Joe possessed a brilliant, insightful intellect and his questions were penetrating. His lectures were brief and to the point; he used the blackboard only occasionally to highlight crucial points, but his method of critical enquiry was the catalyst for learning. Learning physiology with Joe was a journey of self-discovery. His style became the intellectual foundation of the Medical School and in the process he became a role model for hundreds of medical graduates. His intellectual shadow still dominates the School and, for us, it was a glimpse into the future.

When we graduated from Physiology and finally from Medical School we were convinced that we were the vanguard of a new intellectual revolution. We would complete the Age of Enlightenment begun by Francis Bacon and John Locke in the 18th century. Our world would be governed by reason and rationality. Science, based on critical enquiry, would show the way and politics, religion, and economics would surely follow. The basic principles were simple: critical enquiry, intellectual honesty, open and questioning minds. The empiric methods of science and reason would lead us to, if not to Utopia, at least to something akin to Plato’s Republic.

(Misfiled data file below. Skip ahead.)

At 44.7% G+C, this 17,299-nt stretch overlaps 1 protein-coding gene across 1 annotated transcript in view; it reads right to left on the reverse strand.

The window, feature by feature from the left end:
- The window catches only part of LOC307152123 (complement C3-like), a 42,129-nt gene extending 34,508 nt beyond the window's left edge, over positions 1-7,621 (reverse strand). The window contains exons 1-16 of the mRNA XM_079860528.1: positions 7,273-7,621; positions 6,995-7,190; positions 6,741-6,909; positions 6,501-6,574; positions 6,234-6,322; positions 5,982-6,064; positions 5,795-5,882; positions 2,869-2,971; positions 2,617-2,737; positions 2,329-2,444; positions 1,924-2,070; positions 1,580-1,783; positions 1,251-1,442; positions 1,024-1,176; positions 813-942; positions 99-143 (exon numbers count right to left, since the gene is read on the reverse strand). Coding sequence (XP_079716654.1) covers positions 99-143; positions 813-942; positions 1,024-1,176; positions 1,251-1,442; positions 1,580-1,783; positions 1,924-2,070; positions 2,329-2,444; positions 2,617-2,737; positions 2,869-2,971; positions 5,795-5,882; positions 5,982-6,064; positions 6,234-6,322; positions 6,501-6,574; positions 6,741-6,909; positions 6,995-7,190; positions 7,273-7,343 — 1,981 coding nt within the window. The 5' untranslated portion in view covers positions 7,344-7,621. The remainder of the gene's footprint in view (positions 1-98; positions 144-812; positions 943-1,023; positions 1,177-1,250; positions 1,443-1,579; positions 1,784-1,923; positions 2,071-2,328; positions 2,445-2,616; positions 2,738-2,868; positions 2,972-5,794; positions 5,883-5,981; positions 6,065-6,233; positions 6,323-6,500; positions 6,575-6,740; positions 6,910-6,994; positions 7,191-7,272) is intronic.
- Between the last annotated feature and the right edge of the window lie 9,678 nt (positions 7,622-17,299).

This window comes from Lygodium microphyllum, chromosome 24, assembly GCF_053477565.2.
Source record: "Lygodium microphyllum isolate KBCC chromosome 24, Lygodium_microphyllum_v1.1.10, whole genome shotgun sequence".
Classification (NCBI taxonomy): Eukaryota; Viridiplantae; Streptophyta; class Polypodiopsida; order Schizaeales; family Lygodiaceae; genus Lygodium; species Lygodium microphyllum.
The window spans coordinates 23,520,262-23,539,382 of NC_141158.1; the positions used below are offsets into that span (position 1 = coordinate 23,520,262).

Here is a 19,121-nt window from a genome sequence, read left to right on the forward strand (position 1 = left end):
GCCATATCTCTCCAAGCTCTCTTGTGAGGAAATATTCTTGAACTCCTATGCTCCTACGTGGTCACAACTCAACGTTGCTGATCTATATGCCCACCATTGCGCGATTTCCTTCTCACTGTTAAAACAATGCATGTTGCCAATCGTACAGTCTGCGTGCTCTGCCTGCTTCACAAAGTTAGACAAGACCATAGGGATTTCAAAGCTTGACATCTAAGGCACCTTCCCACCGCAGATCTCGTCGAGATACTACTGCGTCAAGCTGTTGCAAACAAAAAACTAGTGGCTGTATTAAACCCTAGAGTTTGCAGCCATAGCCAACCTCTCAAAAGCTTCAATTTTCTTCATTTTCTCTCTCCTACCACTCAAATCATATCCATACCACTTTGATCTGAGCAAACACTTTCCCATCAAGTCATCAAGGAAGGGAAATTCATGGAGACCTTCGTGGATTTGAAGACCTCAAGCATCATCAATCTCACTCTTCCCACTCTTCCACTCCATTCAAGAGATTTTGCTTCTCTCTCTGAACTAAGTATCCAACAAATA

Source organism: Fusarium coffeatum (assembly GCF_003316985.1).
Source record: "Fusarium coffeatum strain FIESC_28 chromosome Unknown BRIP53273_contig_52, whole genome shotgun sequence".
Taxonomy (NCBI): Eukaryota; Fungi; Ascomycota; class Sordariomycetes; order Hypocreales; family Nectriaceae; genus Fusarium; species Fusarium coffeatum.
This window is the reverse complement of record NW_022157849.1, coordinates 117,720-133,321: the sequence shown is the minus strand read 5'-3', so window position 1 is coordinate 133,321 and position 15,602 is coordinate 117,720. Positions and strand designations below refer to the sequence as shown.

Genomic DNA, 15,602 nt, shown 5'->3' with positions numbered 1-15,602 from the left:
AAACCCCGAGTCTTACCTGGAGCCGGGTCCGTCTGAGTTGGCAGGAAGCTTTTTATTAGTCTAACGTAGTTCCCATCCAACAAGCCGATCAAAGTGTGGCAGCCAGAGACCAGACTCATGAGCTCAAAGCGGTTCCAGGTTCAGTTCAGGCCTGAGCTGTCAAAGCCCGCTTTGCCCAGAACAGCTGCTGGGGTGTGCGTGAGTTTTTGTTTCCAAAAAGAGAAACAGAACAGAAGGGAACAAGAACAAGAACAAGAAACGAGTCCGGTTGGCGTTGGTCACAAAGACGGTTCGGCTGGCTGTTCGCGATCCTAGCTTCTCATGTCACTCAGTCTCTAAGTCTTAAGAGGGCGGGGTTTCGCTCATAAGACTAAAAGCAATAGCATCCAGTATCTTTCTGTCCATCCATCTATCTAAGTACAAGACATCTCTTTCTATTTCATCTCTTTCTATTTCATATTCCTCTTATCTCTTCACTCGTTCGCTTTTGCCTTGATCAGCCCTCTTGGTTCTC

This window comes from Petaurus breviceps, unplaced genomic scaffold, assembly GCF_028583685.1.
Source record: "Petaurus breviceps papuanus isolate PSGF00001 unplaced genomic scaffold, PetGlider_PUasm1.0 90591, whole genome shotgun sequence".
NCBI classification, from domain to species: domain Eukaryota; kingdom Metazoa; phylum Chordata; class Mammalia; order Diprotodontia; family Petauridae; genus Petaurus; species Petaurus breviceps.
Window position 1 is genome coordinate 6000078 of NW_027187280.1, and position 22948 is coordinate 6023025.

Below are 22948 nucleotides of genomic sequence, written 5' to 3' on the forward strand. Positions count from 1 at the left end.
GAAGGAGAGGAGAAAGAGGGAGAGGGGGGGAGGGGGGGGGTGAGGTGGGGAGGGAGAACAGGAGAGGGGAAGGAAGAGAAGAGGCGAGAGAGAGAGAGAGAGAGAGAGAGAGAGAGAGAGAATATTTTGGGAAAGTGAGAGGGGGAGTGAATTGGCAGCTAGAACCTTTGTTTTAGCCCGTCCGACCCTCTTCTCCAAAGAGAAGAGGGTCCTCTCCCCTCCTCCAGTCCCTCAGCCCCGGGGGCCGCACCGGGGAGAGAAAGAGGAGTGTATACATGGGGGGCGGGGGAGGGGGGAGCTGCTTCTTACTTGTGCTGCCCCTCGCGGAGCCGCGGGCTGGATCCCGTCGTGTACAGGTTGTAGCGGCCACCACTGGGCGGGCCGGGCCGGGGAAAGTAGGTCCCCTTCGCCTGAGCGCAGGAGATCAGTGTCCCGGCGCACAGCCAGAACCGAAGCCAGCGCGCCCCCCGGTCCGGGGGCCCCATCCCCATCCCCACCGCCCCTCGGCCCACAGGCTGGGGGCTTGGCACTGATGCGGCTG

That optimism still comforts us but is slowly being chipped away by the realities of politics and the social media. But surely, we have no cause for despair, we can trust our universities to preserve the enlightenment traditions. We can be confident that more than 150 years after Darwin our students will have ingrained the scientific method of thought so firmly that the fuzzy thinking of politics and social media will be irrelevant. Unfortunately that is not so obvious! Critical enquiry and open discussion are not flourishing; it is the new social ideologies that dominate University discussion. Marxist-Leninism is still alive but being challenged by gender diversity, social justice, feminism and animal rights. The ideologies vary from one university to another depending upon what issues the activists, faculty and students, have found immediately compelling. But the reports are numerous enough to conclude this is the new norm, often humorous but too often simply pitiful.

A recent article by Margaret Wente in the Globe and Mail of 20 March, 2017 (Wente 2017) was entitled why campuses are ditching free speech. She reports that student activists at Wilfred Laurier University, supported by faculty advisors, forced cancellation of a talk by a female lawyer who was prominently associated with the successful defence of a recent notorious sexual assault case. The ironic reality is that she had not intended to talk about sexual assault but about the challenges facing women lawyers. Two distinguished psychologists have written an illuminating review titled The Coddling of the American Mind in The Atlantic, Sept, 2015 (Haidt 2015), and state, “In the name of emotional well-being, college students are increasingly demanding protection from words and ideas they don’t like. Here’s why that’s disastrous for education—and mental health.” Free speech, critical enquiry and debate are being subjugated to political and social correctness.